14 Aug Celebrating 25 years of ‘Shawshank Redemption’ at the once-…
One hour into The Shawshank Redemption, and 30 years into his life sentence, Ellis Boyd “Red” Redding (Morgan Freeman) says, “These prison walls are funny. First you hate ’em, then you get used to ’em. Enough time passes, gets so you depend on them. That’s institutionalized.”
Shawshank Prison may not be real, but its walls are. They belong to the Ohio State Reformatory (OSR), located in Mansfield, Ohio. OSR opened in 1896 and housed more than 155,000 inmates during its nearly hundred years in operation. In 1993, just three years after it closed, the prison welcomed inmates once again—fictional residents that populate the big-screen adaptation of Stephen King’s 1982 novella, Rita Hayworth and Shawshank Redemption.
When it premiered on September 23, 1994, the movie was by all accounts a flop. The 142-minute drama cost $25 million to make; it barely made $1 million on its opening weekend and its total American box office gross was only $16 million. Yet, 25 years later—thanks to awards-season buzz, a popular VHS release, and endless showings on cable TV—it currently holds the number one spot on IMDB’s list of 250 top-rated movies (The Godfather parts one and two round out the top three).
Fans of the movie will recognize the warden’s office, the room where Red has his parole reviews, and even the apartment where Brooks (spoiler alert!) takes his own life. Additional scenes were filmed elsewhere in Ohio and around the country, but the prison is arguably just as memorable as its famous co-stars, which include Freeman and Tim Robbins.
OSR has always embraced its Hollywood connection. The prison is the epicenter of the Shawshank Trail, which includes all of the movie’s filming locations (there are 16, the most exotic of which is a beach in the U.S. Virgin Islands, which doubled as Zihuatanejo). To celebrate the 25th anniversary of the movie’s release, OSR is hosting a screening, a cast meet-and-greet, a cocktail party, a 7k race, bus tours, and self-guided Shawshank-centric tours.
Repent and reform
The OSR’s imposing brick-and-concrete building was designed by Cleveland architect Levi T. Scofield, who combined three architectural styles: Victorian Gothic, Richardsonian Romanesque, and Queen Anne. His hope was that the architecture of the complex would inspire inmates to turn away from their sinful lifestyles, embrace their spiritual lives, and repent—a sentiment echoed by Shawshank’s warden (actor Bob Gunton, who will be at the meet-and-greet), who says in the movie, “I believe in two things: discipline and the Bible. Here you’ll receive both.”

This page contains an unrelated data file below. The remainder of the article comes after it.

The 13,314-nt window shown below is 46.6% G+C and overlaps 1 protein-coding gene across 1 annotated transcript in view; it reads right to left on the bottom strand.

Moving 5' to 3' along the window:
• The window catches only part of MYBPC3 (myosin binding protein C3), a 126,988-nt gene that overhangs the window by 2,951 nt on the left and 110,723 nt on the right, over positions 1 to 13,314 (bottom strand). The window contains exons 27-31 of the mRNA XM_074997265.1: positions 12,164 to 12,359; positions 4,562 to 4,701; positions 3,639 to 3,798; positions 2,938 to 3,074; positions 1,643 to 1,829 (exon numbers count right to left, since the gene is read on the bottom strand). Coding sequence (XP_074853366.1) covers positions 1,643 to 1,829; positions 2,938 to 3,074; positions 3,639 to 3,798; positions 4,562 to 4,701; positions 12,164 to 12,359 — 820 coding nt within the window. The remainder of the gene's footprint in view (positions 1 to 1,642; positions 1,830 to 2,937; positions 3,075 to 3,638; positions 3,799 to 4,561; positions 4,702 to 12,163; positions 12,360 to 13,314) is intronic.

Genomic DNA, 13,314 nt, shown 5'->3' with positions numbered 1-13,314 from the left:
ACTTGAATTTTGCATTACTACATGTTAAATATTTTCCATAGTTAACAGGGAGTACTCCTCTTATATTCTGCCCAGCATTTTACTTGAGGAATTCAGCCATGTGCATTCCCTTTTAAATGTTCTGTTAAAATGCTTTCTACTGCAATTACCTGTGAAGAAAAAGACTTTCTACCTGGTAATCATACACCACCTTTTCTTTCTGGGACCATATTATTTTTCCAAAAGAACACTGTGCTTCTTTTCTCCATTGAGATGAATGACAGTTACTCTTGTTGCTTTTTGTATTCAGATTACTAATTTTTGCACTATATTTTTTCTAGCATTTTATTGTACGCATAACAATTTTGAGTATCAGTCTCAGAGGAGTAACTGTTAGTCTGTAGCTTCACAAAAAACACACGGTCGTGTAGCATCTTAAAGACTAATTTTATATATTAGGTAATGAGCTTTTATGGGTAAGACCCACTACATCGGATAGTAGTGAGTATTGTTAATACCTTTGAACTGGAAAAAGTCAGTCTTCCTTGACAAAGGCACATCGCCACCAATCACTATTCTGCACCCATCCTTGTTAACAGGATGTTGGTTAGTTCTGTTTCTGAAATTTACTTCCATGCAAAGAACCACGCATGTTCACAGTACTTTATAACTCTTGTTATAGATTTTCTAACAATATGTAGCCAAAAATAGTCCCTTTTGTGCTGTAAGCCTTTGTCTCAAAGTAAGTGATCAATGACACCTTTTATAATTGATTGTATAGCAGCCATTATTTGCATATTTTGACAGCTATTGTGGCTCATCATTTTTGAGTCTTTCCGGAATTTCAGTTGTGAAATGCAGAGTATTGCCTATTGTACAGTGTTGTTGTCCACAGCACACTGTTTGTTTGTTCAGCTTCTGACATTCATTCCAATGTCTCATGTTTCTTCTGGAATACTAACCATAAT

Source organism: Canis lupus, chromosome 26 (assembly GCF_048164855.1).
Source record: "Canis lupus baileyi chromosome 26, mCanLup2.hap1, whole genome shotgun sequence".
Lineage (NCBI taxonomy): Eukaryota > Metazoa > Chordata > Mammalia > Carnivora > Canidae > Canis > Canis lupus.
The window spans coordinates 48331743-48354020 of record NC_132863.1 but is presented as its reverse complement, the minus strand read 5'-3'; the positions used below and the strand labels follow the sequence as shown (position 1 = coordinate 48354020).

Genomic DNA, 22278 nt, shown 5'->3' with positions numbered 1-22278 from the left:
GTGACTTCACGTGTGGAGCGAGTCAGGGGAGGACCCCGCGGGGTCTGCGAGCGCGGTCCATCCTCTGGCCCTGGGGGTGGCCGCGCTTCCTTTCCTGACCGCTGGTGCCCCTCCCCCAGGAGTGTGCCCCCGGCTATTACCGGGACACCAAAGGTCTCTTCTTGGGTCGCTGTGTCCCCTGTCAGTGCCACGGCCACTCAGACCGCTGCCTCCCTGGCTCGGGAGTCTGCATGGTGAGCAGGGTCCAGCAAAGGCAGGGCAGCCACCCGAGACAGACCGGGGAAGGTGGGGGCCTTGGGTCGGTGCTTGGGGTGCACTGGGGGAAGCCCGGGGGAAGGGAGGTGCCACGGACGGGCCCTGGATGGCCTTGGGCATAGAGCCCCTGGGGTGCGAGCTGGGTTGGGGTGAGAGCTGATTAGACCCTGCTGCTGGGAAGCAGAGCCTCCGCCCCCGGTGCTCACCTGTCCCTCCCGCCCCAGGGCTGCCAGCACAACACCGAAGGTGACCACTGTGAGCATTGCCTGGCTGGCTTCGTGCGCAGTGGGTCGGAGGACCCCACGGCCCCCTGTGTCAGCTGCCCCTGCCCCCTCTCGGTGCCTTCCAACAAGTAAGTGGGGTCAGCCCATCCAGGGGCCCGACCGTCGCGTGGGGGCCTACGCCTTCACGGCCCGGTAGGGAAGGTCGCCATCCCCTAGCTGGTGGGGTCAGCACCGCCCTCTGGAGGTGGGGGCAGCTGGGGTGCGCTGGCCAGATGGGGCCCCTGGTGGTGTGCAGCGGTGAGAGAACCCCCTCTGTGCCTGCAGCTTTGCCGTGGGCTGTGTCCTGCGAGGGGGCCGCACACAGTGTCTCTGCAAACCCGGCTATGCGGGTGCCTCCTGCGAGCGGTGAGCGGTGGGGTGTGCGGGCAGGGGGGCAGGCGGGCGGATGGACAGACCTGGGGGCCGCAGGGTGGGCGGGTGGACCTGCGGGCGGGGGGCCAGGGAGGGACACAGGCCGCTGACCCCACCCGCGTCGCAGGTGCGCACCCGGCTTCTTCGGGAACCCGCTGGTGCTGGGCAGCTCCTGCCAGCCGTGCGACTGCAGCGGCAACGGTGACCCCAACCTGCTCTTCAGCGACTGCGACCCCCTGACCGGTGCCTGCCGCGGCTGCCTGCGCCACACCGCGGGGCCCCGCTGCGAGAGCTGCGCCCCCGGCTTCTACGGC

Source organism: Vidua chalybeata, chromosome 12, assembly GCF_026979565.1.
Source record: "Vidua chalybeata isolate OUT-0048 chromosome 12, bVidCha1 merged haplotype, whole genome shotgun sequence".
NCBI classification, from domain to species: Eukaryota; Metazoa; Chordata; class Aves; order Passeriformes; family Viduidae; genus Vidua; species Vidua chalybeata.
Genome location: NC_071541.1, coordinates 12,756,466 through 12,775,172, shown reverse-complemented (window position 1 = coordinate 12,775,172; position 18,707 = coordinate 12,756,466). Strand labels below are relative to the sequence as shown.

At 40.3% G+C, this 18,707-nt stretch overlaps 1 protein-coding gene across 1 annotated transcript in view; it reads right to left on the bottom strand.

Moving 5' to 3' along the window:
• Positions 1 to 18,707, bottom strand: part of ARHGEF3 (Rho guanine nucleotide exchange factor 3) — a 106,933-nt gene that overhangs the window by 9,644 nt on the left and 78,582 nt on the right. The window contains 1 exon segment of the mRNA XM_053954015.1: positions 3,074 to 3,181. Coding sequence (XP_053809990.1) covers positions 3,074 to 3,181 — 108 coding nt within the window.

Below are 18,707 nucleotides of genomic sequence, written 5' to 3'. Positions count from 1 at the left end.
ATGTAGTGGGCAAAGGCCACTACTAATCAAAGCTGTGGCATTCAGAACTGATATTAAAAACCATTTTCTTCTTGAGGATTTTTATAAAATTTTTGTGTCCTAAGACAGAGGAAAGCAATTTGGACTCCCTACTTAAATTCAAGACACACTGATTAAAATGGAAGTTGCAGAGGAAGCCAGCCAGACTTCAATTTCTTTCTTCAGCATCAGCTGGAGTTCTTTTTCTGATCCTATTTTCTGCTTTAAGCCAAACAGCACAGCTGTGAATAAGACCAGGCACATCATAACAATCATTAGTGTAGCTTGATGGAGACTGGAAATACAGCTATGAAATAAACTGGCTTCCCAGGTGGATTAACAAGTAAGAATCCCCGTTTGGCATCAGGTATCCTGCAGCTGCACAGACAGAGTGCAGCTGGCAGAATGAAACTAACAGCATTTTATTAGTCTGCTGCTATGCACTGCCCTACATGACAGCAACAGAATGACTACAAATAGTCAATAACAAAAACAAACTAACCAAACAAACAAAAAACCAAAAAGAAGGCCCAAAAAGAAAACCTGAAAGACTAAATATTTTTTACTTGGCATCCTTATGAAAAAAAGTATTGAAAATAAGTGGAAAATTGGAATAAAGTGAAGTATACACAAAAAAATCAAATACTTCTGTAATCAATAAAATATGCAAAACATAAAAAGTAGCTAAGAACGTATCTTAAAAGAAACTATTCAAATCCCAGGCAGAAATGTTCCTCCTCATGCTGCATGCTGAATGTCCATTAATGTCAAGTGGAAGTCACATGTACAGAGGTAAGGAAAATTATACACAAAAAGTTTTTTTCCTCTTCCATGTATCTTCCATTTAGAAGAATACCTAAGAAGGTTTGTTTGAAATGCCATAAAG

On September 15, 1896, the OSR’s first 150 inmates arrived and were immediately put to work, building the prison’s sewer system and a 25-foot-wall that surrounded the complex. The wall and several other structures that once stood on the property have since been demolished, but the Mansfield Reformatory Preservation Society (MRPS) reopened the prison as a museum in 1995.
The MRPS is currently working to restore OSR, home to the largest free standing steel cell block in the world, to its original state, and proceeds from tours and events help fund grounds maintenance and structural improvements.
Over the years, the MRPS has replaced the prison’s roof, restored the warden’s quarters and the central guard room, and replaced the windows in the east cell block. They host murder mystery dinners and ghost hunts, and several rooms are available to be rent for conferences or corporate fundraisers (no wedding ceremonies, but wedding photography sessions can be arranged).
“Ghost Hunts,” offered on select Fridays and Saturdays throughout the year, include pizza, a tour of four of the prison’s hottest paranormal spots, and time for independent investigating. Visitors are free to leave when the tour concludes at 3 a.m.—and unlike the movie’s Andy Dufresne (Tim Robbins), they don’t have to tunnel through a wall and “crawl through 500 yards of s—” to do so.
Even casual fans of The Shawshank Redemption will recognize parts of the prison’s interior, aided by cardboard cutouts of memorable characters, props, and set pieces from the movie.
The photogenic prison has also been featured in other films—some of which were filmed when it was still in operation—including Tango and Cash, Air Force One, and Fallen Angels. Godsmack, Lil Wayne, and Marilyn Manson (who grew up an hour east in Canton, Ohio) have used OSR as a backdrop for their music videos or promotional photography, and the prison has been the site of several televised paranormal investigations.
In addition to its two massive cell blocks, OSR has an administration wing with offices and residences, a library, a shower…